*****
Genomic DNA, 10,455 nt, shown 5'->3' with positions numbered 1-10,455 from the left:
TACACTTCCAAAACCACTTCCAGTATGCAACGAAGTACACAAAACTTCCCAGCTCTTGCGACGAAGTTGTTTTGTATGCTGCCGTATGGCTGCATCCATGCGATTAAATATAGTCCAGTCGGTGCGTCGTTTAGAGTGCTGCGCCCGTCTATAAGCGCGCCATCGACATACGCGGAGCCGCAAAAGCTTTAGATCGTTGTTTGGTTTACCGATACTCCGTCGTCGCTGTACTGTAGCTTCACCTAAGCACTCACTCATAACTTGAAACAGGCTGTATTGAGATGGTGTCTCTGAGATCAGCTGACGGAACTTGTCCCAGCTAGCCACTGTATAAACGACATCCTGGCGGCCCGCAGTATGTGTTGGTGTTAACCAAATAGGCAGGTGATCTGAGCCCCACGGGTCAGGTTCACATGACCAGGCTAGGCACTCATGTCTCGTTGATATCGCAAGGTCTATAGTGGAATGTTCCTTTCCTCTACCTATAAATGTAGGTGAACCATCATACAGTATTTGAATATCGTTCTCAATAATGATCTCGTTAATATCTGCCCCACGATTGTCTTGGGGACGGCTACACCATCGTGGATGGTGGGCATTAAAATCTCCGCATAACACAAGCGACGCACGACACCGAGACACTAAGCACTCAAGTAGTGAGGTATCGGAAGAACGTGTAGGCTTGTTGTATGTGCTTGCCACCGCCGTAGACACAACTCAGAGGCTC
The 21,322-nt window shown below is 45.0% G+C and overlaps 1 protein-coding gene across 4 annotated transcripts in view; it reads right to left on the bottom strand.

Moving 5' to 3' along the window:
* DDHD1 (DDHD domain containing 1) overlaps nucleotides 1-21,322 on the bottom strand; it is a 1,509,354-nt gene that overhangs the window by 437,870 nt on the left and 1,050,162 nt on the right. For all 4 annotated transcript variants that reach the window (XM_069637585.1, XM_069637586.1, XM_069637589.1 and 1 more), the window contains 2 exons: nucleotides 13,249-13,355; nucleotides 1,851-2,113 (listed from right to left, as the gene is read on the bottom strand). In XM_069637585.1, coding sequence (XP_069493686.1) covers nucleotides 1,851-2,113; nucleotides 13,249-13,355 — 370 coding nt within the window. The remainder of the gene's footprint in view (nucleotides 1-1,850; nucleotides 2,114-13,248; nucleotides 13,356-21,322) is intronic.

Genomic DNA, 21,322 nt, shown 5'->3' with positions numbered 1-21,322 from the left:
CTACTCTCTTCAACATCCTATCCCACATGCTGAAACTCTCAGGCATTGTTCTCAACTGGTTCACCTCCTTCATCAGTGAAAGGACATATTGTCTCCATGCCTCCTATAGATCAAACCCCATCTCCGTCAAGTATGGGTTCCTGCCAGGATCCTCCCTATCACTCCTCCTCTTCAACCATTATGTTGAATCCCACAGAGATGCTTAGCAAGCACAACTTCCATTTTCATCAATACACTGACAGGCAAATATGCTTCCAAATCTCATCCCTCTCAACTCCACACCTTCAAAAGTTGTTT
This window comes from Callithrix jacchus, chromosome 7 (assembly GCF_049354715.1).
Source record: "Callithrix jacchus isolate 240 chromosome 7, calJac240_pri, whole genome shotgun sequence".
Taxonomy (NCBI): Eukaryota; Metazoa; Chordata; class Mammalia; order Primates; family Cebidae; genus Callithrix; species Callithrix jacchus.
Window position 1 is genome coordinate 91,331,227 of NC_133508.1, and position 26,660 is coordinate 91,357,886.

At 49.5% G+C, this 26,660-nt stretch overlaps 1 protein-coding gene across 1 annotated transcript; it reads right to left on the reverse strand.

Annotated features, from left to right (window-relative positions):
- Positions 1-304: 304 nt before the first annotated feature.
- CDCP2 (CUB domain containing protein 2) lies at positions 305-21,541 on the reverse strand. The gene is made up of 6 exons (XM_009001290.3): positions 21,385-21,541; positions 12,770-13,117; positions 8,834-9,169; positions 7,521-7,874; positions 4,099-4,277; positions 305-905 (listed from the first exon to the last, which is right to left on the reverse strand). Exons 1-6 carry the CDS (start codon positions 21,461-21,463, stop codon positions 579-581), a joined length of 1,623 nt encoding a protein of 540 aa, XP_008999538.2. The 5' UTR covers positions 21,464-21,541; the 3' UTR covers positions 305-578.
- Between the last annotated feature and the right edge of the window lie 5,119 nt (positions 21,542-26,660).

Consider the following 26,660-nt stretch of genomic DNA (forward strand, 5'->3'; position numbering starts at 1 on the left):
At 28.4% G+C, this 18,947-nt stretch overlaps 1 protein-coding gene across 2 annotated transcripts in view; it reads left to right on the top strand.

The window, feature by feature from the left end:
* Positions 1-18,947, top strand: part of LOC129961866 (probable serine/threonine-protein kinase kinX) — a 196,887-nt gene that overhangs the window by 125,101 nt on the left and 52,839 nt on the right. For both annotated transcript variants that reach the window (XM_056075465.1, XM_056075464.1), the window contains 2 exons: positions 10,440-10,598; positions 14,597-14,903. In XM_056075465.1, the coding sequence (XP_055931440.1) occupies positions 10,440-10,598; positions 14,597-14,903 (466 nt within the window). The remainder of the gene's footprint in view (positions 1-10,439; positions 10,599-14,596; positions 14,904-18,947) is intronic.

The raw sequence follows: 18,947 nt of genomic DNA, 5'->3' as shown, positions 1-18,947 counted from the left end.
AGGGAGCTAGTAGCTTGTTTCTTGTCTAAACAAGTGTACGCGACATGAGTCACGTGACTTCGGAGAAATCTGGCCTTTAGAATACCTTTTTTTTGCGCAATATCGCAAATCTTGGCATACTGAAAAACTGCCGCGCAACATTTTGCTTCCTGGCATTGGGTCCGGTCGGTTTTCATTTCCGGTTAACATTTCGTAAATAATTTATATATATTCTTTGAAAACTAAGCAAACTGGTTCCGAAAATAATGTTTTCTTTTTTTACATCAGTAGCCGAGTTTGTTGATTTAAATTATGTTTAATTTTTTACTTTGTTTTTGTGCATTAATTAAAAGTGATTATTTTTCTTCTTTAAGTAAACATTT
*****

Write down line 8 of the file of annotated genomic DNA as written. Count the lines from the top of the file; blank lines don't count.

This window comes from Callithrix jacchus, chromosome 7 (assembly GCF_049354715.1).